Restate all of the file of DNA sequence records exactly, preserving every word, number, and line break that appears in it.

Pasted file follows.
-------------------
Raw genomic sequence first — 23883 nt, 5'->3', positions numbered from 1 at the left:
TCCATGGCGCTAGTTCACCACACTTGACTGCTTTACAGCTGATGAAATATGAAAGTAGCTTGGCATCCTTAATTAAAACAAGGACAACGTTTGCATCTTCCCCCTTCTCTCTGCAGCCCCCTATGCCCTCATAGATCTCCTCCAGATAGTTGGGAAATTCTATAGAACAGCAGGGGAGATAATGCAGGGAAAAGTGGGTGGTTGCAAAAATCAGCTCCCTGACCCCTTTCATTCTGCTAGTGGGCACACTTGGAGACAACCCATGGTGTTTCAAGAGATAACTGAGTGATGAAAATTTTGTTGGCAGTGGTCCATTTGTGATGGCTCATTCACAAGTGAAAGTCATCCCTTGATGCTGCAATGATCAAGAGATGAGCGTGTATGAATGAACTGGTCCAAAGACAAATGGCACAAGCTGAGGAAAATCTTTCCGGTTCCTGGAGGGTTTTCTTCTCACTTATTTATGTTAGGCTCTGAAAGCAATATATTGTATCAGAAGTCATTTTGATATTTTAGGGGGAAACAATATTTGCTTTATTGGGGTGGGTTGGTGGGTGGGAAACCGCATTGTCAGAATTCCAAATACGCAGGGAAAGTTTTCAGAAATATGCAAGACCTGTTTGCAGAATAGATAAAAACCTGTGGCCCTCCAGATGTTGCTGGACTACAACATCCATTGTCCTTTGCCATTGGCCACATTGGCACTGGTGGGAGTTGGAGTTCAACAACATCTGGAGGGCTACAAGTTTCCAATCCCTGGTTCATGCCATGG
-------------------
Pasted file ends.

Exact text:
Raw genomic sequence first — 23883 nt, 5'->3', positions numbered from 1 at the left:
TCCATGGCGCTAGTTCACCACACTTGACTGCTTTACAGCTGATGAAATATGAAAGTAGCTTGGCATCCTTAATTAAAACAAGGACAACGTTTGCATCTTCCCCCTTCTCTCTGCAGCCCCCTATGCCCTCATAGATCTCCTCCAGATAGTTGGGAAATTCTATAGAACAGCAGGGGAGATAATGCAGGGAAAAGTGGGTGGTTGCAAAAATCAGCTCCCTGACCCCTTTCATTCTGCTAGTGGGCACACTTGGAGACAACCCATGGTGTTTCAAGAGATAACTGAGTGATGAAAATTTTGTTGGCAGTGGTCCATTTGTGATGGCTCATTCACAAGTGAAAGTCATCCCTTGATGCTGCAATGATCAAGAGATGAGCGTGTATGAATGAACTGGTCCAAAGACAAATGGCACAAGCTGAGGAAAATCTTTCCGGTTCCTGGAGGGTTTTCTTCTCACTTATTTATGTTAGGCTCTGAAAGCAATATATTGTATCAGAAGTCATTTTGATATTTTAGGGGGAAACAATATTTGCTTTATTGGGGTGGGTTGGTGGGTGGGAAACCGCATTGTCAGAATTCCAAATACGCAGGGAAAGTTTTCAGAAATATGCAAGACCTGTTTGCAGAATAGATAAAAACCTGTGGCCCTCCAGATGTTGCTGGACTACAACATCCATTGTCCTTTGCCATTGGCCACATTGGCACTGGTGGGAGTTGGAGTTCAACAACATCTGGAGGGCTACAAGTTTCCAATCCCTGGTTCATGCCATGG